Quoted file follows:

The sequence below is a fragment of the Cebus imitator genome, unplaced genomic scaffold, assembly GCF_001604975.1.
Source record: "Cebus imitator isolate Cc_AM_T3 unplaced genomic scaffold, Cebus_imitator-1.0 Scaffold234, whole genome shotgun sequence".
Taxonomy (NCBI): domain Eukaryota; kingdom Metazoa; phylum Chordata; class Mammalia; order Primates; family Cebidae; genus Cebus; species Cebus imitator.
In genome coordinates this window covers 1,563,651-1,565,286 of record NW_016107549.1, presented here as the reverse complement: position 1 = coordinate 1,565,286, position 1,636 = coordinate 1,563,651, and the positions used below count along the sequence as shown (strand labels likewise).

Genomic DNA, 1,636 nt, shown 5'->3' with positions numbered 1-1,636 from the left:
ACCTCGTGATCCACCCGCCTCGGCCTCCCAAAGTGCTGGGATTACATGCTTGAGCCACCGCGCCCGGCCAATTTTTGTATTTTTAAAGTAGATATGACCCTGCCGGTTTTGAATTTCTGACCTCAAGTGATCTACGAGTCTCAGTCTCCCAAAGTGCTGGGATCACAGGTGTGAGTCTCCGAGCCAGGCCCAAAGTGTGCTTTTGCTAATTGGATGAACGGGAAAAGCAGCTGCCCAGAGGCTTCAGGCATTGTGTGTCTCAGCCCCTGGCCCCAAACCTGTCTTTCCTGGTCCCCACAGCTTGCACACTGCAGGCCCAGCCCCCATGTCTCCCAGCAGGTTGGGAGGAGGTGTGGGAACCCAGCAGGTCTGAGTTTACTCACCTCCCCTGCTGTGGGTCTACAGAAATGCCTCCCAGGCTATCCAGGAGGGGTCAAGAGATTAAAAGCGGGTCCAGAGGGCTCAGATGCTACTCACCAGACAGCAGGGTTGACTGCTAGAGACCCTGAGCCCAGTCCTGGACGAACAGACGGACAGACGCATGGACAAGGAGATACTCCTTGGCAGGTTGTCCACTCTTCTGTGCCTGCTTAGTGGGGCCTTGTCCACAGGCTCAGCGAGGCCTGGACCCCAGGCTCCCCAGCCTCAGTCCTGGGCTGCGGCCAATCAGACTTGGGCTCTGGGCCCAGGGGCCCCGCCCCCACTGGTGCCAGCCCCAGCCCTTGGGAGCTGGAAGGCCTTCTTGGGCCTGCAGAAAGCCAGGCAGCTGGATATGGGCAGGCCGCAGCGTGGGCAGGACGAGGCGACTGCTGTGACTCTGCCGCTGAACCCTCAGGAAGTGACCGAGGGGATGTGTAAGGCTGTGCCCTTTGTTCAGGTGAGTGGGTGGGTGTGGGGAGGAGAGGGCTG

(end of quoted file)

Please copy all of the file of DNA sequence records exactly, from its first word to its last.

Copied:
The sequence below is a fragment of the Cebus imitator genome, unplaced genomic scaffold, assembly GCF_001604975.1.
Source record: "Cebus imitator isolate Cc_AM_T3 unplaced genomic scaffold, Cebus_imitator-1.0 Scaffold234, whole genome shotgun sequence".
Taxonomy (NCBI): domain Eukaryota; kingdom Metazoa; phylum Chordata; class Mammalia; order Primates; family Cebidae; genus Cebus; species Cebus imitator.
In genome coordinates this window covers 1,563,651-1,565,286 of record NW_016107549.1, presented here as the reverse complement: position 1 = coordinate 1,565,286, position 1,636 = coordinate 1,563,651, and the positions used below count along the sequence as shown (strand labels likewise).

Genomic DNA, 1,636 nt, shown 5'->3' with positions numbered 1-1,636 from the left:
ACCTCGTGATCCACCCGCCTCGGCCTCCCAAAGTGCTGGGATTACATGCTTGAGCCACCGCGCCCGGCCAATTTTTGTATTTTTAAAGTAGATATGACCCTGCCGGTTTTGAATTTCTGACCTCAAGTGATCTACGAGTCTCAGTCTCCCAAAGTGCTGGGATCACAGGTGTGAGTCTCCGAGCCAGGCCCAAAGTGTGCTTTTGCTAATTGGATGAACGGGAAAAGCAGCTGCCCAGAGGCTTCAGGCATTGTGTGTCTCAGCCCCTGGCCCCAAACCTGTCTTTCCTGGTCCCCACAGCTTGCACACTGCAGGCCCAGCCCCCATGTCTCCCAGCAGGTTGGGAGGAGGTGTGGGAACCCAGCAGGTCTGAGTTTACTCACCTCCCCTGCTGTGGGTCTACAGAAATGCCTCCCAGGCTATCCAGGAGGGGTCAAGAGATTAAAAGCGGGTCCAGAGGGCTCAGATGCTACTCACCAGACAGCAGGGTTGACTGCTAGAGACCCTGAGCCCAGTCCTGGACGAACAGACGGACAGACGCATGGACAAGGAGATACTCCTTGGCAGGTTGTCCACTCTTCTGTGCCTGCTTAGTGGGGCCTTGTCCACAGGCTCAGCGAGGCCTGGACCCCAGGCTCCCCAGCCTCAGTCCTGGGCTGCGGCCAATCAGACTTGGGCTCTGGGCCCAGGGGCCCCGCCCCCACTGGTGCCAGCCCCAGCCCTTGGGAGCTGGAAGGCCTTCTTGGGCCTGCAGAAAGCCAGGCAGCTGGATATGGGCAGGCCGCAGCGTGGGCAGGACGAGGCGACTGCTGTGACTCTGCCGCTGAACCCTCAGGAAGTGACCGAGGGGATGTGTAAGGCTGTGCCCTTTGTTCAGGTGAGTGGGTGGGTGTGGGGAGGAGAGGGCTG